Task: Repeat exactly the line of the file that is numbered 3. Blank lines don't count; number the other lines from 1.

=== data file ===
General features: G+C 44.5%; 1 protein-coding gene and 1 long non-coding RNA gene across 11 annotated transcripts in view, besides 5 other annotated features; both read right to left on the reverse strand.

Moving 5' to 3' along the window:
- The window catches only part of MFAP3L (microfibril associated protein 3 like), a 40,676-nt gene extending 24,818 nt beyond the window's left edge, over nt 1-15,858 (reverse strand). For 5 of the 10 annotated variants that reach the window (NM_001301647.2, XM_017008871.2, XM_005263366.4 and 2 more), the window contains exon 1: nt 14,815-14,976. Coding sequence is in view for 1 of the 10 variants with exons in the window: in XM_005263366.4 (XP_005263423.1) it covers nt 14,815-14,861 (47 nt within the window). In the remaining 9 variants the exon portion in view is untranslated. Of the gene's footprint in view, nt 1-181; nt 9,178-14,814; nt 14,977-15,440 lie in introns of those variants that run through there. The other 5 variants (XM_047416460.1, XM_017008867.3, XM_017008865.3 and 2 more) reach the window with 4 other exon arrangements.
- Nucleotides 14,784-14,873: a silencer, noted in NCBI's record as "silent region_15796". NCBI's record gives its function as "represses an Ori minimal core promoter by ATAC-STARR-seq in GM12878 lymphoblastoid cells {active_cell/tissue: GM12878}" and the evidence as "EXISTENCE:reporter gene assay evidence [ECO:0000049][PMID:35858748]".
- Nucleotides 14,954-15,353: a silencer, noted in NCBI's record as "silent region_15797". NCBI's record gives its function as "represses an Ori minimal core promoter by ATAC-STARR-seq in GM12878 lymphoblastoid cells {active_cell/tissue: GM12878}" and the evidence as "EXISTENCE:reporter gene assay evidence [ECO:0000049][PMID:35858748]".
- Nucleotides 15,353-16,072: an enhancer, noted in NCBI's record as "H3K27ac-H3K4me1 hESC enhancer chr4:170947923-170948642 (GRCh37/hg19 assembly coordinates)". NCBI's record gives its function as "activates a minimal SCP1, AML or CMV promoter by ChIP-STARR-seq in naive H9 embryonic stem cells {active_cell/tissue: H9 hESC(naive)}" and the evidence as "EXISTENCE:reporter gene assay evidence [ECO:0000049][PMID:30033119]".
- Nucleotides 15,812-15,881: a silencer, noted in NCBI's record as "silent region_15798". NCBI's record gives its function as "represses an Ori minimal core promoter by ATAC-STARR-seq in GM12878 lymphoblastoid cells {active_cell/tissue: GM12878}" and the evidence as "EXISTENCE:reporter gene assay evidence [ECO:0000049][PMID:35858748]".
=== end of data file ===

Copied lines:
- The window catches only part of MFAP3L (microfibril associated protein 3 like), a 40,676-nt gene extending 24,818 nt beyond the window's left edge, over nt 1-15,858 (reverse strand). For 5 of the 10 annotated variants that reach the window (NM_001301647.2, XM_017008871.2, XM_005263366.4 and 2 more), the window contains exon 1: nt 14,815-14,976. Coding sequence is in view for 1 of the 10 variants with exons in the window: in XM_005263366.4 (XP_005263423.1) it covers nt 14,815-14,861 (47 nt within the window). In the remaining 9 variants the exon portion in view is untranslated. Of the gene's footprint in view, nt 1-181; nt 9,178-14,814; nt 14,977-15,440 lie in introns of those variants that run through there. The other 5 variants (XM_047416460.1, XM_017008867.3, XM_017008865.3 and 2 more) reach the window with 4 other exon arrangements.